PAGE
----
One of my favorite food writers has put down the pen. Earlier this month, Mark Bittman, arguably the biggest contemporary name in food journalism, announced he was leaving the New York Times to take a role at a food start-up company in the Bay Area.
Bittman has been writing about food and cooking since 1980. My battered recipe box still holds a stash of recipes from Bittman’s “The Minimalist” column that I clipped as a teenager when I had no idea that he was a heavy-hitter among food writers. I just knew the recipes appeared easy to make and sounded tasty. They still are. As an adult, I’ve enjoyed reading his work in the Times’ weekly food section, its Sunday magazine and, in the last five years, the opinion pages. I even had the distinct pleasure of sitting down one-on-one with him at a restaurant when he came to St. Louis in 2010 to promote his “The Food Matters Cookbook: 500 Recipes for Conscious Eating.” I doubt he remembers that hour; I always will.
“The world of food writing has changed,” Bittman remarked in his farewell letter published in the Times on Sept. 12. “Dozens if not scores of food writers are expressing opinions about food, often daily. That, combined with the competition to be distinctive, leads to tremendous pressures that sometimes result in hasty, often exaggerated positions along with ridiculous stances, like expressing disdain for salads or arguing that increasing the minimum wage for food workers is harmful.”
I understand his frustration. When you care very much about something – in his case, Bittman has been opening readers’ eyes to important issues surrounding food politics, be they agricultural, nutritional or environmental – you put intense effort into it and hope that your work makes a difference. Perhaps you roll your eyes when you see that the controversy pitting foodie against foodie is whether peas belong in guacamole. Yet, I think anyone who attempts to stay informed about the state of food will agree that Bittman has made a difference – informing us of problems and progress alike and changing the way some Americans eat.
Bittman noted that “other people can and will carry the torch in the food world.” When I read that line, I paused to consider my place as a food journalist. Was Bittman only talking about up-and-coming watchdogs and food advocates, the next gen Michael Pollans and Marion Nestles? Would it be presumptuous to include myself in this collective of torchbearers? No and no. As the AJC’s food and dining editor, I bear the responsibility of making sure that we at this newspaper look at food from every angle, and dare to bite into the offal of this city’s food community or the dirty bits that have fallen from the table that would be easier to disregard much less put a fork into. But the way we’re going to go about it might be different.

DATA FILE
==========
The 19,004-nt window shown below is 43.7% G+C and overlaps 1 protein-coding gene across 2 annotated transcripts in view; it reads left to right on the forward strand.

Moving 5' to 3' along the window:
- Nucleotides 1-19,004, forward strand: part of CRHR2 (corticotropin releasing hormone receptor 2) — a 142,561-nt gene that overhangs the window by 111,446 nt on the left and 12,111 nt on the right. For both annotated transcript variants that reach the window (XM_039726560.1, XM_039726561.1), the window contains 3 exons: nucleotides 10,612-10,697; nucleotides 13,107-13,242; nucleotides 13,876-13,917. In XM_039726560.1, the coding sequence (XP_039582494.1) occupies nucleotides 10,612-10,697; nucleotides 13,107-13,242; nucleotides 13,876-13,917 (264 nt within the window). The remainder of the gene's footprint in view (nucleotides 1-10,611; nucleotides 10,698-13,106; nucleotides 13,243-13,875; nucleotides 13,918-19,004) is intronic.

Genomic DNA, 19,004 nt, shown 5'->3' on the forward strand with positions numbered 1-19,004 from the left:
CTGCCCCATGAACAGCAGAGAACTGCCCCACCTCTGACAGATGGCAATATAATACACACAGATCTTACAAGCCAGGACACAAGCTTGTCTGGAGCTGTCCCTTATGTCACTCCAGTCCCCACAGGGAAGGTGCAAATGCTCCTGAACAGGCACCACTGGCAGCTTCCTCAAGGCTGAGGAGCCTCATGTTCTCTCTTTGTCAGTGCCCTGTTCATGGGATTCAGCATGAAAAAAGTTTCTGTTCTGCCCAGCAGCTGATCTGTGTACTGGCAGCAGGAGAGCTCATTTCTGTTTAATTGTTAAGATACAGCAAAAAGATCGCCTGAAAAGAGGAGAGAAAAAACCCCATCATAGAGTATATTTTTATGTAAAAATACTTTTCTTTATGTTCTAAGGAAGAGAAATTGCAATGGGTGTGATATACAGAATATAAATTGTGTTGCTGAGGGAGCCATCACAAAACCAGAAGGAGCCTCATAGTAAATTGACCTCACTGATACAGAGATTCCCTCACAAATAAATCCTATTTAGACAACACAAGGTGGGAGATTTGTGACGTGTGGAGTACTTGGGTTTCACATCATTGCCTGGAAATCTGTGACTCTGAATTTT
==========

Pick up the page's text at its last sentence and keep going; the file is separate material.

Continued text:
In last week’s column, I noted that food was something we consume for sustenance but that it could be fun as well. Perhaps this is where Bittman and I disagree because I think the pleasurable and the serious can and should come together at the table and on the pages of a newspaper food section. If we preach to you the ills of drinking too much sugary soda or eating at McDonald’s, after a while you’ll find even the stock market listings way more entertaining. But if we offer recipes for making healthful drinks – kombucha, kefir, a (not kale, please!) smoothie – or tell you about a vendor at a farmers market who is selling local, sustainably raised alpaca and water buffalo meat (Look for Grant Wallace Farms at the Brookhaven Farmers Market on Saturdays and Grant Park Farmers Market on Sundays.), you just might be piqued enough to check it out. And those outside-the-comfort-zone experiences have the potential to change the way you shop, cook and eat, hopefully for your betterment and that of the food community in which you live.
Many of us are at a point where we question everything about food: What is safe to put in our mouths? Where does such-and-such restaurant source its vegetables, fish, poultry, beef and pork? Not that long ago, few people were asking those questions. Now, I periodically hear folks at the table next to me pepper their server with these same questions. Or I’ll run into other people who, like me, raise chickens in their backyard or are members of a community garden. Often, I learn that, like me, they are doing these activities not just because they are concerned about their health or the environment but also because they are pleasurable. The enjoyable and the serious can intersect.
“Food affects just about everything, and vice versa,” Bittman wrote. Quite so, which is why in next week’s column, I’ll share stories of my food explorations as a newbie in traffic-heavy Atlanta – by bicycle. Spoiler alert: I survived and am still smiling about it. So can you.
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